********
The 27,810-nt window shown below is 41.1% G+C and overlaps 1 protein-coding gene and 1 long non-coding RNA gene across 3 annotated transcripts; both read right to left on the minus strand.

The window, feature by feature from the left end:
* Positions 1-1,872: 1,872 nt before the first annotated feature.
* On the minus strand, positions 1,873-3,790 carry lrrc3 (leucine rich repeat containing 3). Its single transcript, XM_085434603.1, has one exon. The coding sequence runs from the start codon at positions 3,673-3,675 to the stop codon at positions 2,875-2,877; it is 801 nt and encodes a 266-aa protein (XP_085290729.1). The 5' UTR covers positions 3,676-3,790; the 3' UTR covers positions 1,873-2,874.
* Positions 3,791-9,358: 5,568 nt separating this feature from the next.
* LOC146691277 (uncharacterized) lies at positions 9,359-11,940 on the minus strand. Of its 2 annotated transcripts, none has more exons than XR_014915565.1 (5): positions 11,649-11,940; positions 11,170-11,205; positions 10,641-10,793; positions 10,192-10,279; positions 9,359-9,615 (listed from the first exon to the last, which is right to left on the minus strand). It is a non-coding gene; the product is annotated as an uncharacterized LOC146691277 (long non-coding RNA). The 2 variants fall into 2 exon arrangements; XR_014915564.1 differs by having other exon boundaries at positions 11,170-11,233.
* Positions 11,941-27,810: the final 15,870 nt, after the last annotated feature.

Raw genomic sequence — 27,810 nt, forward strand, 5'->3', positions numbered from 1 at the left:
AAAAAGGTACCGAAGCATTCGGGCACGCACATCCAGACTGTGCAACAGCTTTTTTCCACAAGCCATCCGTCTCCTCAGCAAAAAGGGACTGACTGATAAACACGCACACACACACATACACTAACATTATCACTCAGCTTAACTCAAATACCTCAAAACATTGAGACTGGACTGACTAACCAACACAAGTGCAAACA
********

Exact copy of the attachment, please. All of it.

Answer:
The 27,810-nt window shown below is 41.1% G+C and overlaps 1 protein-coding gene and 1 long non-coding RNA gene across 3 annotated transcripts; both read right to left on the minus strand.

The window, feature by feature from the left end:
* Positions 1-1,872: 1,872 nt before the first annotated feature.
* On the minus strand, positions 1,873-3,790 carry lrrc3 (leucine rich repeat containing 3). Its single transcript, XM_085434603.1, has one exon. The coding sequence runs from the start codon at positions 3,673-3,675 to the stop codon at positions 2,875-2,877; it is 801 nt and encodes a 266-aa protein (XP_085290729.1). The 5' UTR covers positions 3,676-3,790; the 3' UTR covers positions 1,873-2,874.
* Positions 3,791-9,358: 5,568 nt separating this feature from the next.
* LOC146691277 (uncharacterized) lies at positions 9,359-11,940 on the minus strand. Of its 2 annotated transcripts, none has more exons than XR_014915565.1 (5): positions 11,649-11,940; positions 11,170-11,205; positions 10,641-10,793; positions 10,192-10,279; positions 9,359-9,615 (listed from the first exon to the last, which is right to left on the minus strand). It is a non-coding gene; the product is annotated as an uncharacterized LOC146691277 (long non-coding RNA). The 2 variants fall into 2 exon arrangements; XR_014915564.1 differs by having other exon boundaries at positions 11,170-11,233.
* Positions 11,941-27,810: the final 15,870 nt, after the last annotated feature.

Raw genomic sequence — 27,810 nt, forward strand, 5'->3', positions numbered from 1 at the left:
AAAAAGGTACCGAAGCATTCGGGCACGCACATCCAGACTGTGCAACAGCTTTTTTCCACAAGCCATCCGTCTCCTCAGCAAAAAGGGACTGACTGATAAACACGCACACACACACATACACTAACATTATCACTCAGCTTAACTCAAATACCTCAAAACATTGAGACTGGACTGACTAACCAACACAAGTGCAAACA